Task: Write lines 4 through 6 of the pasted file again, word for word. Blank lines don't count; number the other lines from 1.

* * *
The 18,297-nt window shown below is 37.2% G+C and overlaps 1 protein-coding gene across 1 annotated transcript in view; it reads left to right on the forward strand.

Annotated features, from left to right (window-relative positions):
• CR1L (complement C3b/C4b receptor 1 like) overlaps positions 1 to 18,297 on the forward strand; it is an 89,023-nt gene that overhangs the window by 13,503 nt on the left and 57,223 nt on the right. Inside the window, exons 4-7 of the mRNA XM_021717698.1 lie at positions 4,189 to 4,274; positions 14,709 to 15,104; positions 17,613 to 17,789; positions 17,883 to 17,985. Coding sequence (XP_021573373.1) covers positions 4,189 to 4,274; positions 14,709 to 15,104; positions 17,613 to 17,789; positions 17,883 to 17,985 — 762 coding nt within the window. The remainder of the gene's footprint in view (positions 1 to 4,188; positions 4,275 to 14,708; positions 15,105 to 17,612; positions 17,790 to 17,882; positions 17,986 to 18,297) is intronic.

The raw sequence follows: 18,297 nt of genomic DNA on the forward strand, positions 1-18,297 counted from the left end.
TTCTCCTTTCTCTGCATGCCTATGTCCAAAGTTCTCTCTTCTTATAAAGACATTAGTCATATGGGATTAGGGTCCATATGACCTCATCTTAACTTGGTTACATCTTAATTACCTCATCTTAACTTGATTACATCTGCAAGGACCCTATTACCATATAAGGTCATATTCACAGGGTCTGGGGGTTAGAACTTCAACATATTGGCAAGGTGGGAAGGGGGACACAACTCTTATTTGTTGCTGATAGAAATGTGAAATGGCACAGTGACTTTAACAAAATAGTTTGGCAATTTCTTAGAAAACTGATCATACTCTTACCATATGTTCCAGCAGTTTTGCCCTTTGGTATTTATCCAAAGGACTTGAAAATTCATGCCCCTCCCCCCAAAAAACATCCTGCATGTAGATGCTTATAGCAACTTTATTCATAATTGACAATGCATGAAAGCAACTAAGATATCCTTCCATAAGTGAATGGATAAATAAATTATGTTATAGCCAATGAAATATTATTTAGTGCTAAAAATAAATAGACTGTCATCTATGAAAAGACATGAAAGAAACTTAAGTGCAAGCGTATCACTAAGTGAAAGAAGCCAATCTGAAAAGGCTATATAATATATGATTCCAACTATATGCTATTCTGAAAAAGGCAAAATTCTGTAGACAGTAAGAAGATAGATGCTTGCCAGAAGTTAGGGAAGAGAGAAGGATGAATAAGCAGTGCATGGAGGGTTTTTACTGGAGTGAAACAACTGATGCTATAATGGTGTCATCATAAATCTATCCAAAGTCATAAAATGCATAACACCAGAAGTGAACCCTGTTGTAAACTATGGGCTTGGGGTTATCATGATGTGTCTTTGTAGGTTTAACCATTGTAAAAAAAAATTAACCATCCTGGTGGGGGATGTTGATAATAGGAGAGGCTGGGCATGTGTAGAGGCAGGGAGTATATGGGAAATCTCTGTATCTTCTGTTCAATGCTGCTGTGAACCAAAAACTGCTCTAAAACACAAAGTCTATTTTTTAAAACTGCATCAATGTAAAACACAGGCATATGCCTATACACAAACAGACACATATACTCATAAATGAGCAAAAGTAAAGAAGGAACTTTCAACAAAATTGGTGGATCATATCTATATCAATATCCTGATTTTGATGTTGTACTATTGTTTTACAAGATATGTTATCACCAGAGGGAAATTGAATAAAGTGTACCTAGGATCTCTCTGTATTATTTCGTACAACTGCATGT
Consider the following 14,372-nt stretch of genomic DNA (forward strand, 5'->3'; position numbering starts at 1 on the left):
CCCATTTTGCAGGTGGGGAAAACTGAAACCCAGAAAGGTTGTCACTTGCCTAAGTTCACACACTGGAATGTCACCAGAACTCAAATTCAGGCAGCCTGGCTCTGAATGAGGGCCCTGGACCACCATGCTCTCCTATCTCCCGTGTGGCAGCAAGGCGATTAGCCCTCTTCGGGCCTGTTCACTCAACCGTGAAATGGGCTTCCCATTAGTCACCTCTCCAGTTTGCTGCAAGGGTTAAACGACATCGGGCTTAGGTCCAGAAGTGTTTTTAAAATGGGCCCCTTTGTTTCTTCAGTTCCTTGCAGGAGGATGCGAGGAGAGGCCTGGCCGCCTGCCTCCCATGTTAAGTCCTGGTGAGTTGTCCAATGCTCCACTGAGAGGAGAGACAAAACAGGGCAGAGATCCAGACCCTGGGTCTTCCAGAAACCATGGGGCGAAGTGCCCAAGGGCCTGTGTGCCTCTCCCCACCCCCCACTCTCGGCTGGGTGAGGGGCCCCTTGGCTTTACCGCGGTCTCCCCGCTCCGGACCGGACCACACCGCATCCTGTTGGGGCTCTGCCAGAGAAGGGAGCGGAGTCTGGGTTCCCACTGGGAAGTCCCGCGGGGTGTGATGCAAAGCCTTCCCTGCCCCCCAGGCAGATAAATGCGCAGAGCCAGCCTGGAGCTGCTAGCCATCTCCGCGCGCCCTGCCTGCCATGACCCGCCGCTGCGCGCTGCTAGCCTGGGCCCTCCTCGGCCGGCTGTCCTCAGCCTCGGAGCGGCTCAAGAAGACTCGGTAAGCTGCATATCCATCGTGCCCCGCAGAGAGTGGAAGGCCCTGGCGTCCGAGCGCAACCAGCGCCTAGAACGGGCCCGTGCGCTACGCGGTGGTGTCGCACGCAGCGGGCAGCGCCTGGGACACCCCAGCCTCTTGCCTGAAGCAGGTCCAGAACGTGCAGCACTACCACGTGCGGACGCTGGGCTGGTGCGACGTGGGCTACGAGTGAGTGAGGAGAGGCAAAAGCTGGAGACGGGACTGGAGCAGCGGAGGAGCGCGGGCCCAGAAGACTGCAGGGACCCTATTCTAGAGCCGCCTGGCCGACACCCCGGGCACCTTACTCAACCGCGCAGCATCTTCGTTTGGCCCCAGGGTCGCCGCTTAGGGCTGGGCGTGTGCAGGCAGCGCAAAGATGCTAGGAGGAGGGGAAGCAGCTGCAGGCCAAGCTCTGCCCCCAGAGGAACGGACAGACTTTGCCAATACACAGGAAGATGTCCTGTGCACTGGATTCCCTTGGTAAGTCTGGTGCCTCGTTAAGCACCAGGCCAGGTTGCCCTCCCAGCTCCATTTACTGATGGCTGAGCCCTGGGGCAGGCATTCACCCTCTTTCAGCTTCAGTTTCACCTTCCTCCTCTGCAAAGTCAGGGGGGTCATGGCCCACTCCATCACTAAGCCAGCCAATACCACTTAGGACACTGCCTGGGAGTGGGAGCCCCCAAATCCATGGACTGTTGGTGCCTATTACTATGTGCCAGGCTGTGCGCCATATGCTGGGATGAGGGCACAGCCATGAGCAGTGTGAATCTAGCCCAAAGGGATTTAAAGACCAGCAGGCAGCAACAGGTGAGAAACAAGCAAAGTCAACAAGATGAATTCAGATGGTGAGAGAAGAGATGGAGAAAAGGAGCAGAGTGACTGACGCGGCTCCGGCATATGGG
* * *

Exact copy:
The raw sequence follows: 18,297 nt of genomic DNA on the forward strand, positions 1-18,297 counted from the left end.
TTCTCCTTTCTCTGCATGCCTATGTCCAAAGTTCTCTCTTCTTATAAAGACATTAGTCATATGGGATTAGGGTCCATATGACCTCATCTTAACTTGGTTACATCTTAATTACCTCATCTTAACTTGATTACATCTGCAAGGACCCTATTACCATATAAGGTCATATTCACAGGGTCTGGGGGTTAGAACTTCAACATATTGGCAAGGTGGGAAGGGGGACACAACTCTTATTTGTTGCTGATAGAAATGTGAAATGGCACAGTGACTTTAACAAAATAGTTTGGCAATTTCTTAGAAAACTGATCATACTCTTACCATATGTTCCAGCAGTTTTGCCCTTTGGTATTTATCCAAAGGACTTGAAAATTCATGCCCCTCCCCCCAAAAAACATCCTGCATGTAGATGCTTATAGCAACTTTATTCATAATTGACAATGCATGAAAGCAACTAAGATATCCTTCCATAAGTGAATGGATAAATAAATTATGTTATAGCCAATGAAATATTATTTAGTGCTAAAAATAAATAGACTGTCATCTATGAAAAGACATGAAAGAAACTTAAGTGCAAGCGTATCACTAAGTGAAAGAAGCCAATCTGAAAAGGCTATATAATATATGATTCCAACTATATGCTATTCTGAAAAAGGCAAAATTCTGTAGACAGTAAGAAGATAGATGCTTGCCAGAAGTTAGGGAAGAGAGAAGGATGAATAAGCAGTGCATGGAGGGTTTTTACTGGAGTGAAACAACTGATGCTATAATGGTGTCATCATAAATCTATCCAAAGTCATAAAATGCATAACACCAGAAGTGAACCCTGTTGTAAACTATGGGCTTGGGGTTATCATGATGTGTCTTTGTAGGTTTAACCATTGTAAAAAAAAATTAACCATCCTGGTGGGGGATGTTGATAATAGGAGAGGCTGGGCATGTGTAGAGGCAGGGAGTATATGGGAAATCTCTGTATCTTCTGTTCAATGCTGCTGTGAACCAAAAACTGCTCTAAAACACAAAGTCTATTTTTTAAAACTGCATCAATGTAAAACACAGGCATATGCCTATACACAAACAGACACATATACTCATAAATGAGCAAAAGTAAAGAAGGAACTTTCAACAAAATTGGTGGATCATATCTATATCAATATCCTGATTTTGATGTTGTACTATTGTTTTACAAGATATGTTATCACCAGAGGGAAATTGAATAAAGTGTACCTAGGATCTCTCTGTATTATTTCGTACAACTGCATGT
Consider the following 14,372-nt stretch of genomic DNA (forward strand, 5'->3'; position numbering starts at 1 on the left):